Occasionally Salman Rushdie says some very sensible things, and here is one occasion of that: he challenges the egregious George Galloway, who would forbid criticism of Islam and honest discussion of the roots of Islamic terror. “Rushdie dismisses Galloway’s claims,” from The Guardian, with thanks to Danielle:
Salman Rushdie clashed with George Galloway yesterday in a debate about TV and religion and a hypothetical small-screen adaptation of the novelist’s controversial book The Satanic Verses.
Mr Galloway, MP for Bethnal Green and Bow, said TV executives had to be “very sensitive about people’s religion” and if broadcasters did not show sufficient sensitivity they “had to deal with the consequences”.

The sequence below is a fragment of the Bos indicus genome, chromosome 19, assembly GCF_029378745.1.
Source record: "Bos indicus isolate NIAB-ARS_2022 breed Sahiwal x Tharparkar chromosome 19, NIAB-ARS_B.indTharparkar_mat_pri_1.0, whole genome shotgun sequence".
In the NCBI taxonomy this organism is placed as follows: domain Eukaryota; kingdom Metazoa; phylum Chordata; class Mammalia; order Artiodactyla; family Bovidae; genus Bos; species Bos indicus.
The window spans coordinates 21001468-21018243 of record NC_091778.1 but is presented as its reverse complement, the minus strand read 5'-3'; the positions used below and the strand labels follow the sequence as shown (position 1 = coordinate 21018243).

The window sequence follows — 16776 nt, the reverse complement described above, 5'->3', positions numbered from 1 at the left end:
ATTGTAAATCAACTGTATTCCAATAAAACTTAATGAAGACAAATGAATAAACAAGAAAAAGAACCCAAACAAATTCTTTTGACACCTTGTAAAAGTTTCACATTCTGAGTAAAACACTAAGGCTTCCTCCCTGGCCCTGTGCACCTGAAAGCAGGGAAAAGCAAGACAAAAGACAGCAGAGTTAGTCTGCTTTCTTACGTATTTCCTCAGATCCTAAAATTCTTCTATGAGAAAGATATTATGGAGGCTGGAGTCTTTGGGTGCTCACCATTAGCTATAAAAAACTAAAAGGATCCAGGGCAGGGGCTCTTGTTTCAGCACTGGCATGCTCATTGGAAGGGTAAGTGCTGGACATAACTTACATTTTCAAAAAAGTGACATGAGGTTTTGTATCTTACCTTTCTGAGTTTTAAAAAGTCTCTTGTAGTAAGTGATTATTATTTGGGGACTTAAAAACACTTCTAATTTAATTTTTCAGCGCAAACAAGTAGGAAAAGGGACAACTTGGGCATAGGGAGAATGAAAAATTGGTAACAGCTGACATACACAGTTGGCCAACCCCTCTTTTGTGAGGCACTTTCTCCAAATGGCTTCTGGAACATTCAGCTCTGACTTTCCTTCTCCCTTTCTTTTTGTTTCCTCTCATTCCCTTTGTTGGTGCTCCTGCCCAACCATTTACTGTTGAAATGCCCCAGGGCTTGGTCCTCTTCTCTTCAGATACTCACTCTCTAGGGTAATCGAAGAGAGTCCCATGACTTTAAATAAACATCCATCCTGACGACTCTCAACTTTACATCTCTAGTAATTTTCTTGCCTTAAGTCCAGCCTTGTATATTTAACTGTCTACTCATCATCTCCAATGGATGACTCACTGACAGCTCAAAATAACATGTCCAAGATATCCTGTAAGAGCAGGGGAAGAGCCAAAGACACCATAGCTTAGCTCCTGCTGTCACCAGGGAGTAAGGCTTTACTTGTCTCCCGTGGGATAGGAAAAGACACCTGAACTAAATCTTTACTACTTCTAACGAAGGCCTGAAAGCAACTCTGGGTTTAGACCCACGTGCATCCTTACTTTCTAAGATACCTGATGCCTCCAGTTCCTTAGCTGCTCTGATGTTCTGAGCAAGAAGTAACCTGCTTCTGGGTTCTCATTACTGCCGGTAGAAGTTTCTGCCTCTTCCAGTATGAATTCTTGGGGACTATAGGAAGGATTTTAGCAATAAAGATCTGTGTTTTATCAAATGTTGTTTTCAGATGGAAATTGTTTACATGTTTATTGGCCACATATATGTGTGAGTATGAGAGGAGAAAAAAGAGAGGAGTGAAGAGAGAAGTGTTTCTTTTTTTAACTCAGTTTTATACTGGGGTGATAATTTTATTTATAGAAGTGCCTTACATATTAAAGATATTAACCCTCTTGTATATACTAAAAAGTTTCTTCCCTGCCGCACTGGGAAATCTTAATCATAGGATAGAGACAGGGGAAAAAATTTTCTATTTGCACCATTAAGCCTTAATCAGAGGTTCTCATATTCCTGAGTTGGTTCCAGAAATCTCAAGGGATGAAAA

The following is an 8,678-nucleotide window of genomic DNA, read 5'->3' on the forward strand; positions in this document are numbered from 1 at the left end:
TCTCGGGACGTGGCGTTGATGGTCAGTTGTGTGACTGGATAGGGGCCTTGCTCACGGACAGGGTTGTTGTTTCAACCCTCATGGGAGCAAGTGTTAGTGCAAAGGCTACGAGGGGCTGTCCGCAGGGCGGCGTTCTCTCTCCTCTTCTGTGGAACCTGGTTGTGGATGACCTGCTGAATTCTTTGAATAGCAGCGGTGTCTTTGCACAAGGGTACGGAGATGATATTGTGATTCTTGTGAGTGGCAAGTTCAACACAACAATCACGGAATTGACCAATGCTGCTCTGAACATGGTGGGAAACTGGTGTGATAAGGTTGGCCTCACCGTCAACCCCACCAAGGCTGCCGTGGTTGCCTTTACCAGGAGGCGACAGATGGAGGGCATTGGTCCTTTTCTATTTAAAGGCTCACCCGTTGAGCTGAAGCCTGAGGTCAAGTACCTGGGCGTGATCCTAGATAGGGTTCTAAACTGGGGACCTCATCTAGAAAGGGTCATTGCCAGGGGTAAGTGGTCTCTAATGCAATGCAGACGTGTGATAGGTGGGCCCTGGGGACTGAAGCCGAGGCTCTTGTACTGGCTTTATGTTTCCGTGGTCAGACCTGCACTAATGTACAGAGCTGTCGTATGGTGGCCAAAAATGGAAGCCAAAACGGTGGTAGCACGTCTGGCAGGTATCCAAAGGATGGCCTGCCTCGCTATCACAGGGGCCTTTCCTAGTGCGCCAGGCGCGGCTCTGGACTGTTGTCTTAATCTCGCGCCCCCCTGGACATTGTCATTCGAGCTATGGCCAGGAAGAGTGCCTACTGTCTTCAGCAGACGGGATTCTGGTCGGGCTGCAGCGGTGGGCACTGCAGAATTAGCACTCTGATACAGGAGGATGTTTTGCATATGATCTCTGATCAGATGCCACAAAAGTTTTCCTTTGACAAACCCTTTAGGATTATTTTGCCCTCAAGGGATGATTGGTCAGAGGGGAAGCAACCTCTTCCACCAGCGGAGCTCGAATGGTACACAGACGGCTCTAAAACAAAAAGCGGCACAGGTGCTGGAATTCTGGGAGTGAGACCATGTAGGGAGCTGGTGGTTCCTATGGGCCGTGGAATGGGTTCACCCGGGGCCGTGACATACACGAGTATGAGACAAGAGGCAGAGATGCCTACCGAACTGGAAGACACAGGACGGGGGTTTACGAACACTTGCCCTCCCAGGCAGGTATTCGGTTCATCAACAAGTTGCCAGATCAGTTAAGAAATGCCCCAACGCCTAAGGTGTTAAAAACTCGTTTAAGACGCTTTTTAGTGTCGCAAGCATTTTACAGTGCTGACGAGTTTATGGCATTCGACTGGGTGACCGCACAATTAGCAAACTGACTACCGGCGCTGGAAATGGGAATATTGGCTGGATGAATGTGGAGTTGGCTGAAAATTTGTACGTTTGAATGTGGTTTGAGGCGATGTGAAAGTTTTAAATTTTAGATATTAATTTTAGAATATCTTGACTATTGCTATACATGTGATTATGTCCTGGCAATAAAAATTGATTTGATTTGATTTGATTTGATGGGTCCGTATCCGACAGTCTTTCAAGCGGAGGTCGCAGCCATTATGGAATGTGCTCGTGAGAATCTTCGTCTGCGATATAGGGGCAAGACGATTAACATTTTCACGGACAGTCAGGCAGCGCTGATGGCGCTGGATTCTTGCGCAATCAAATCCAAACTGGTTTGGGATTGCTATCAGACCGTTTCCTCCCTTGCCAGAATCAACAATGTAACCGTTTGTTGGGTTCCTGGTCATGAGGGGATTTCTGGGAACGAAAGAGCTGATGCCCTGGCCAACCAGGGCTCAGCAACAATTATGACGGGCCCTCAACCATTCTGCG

He said: “You have to be aware if you do [offend people’s beliefs] you will get blowback. You should do it very carefully, especially if you are a public service broadcaster.”
“Is that a threat?” asked Rushdie during the debate at the Media Guardian Edinburgh international television festival.
Describing Mr Galloway’s argument as “craven“, the author said: “The simple fact is that any system of ideas that decides you have to ringfence it, that you cannot discuss it in fundamental terms, that you can’t say that this bit of it is junk, or that bit is oppressive … we are supposed to respect that?“…
He claimed that Islam was “backsliding into bigotry” and described Muslim leaders in Britain as “a joke, because no one follows them”.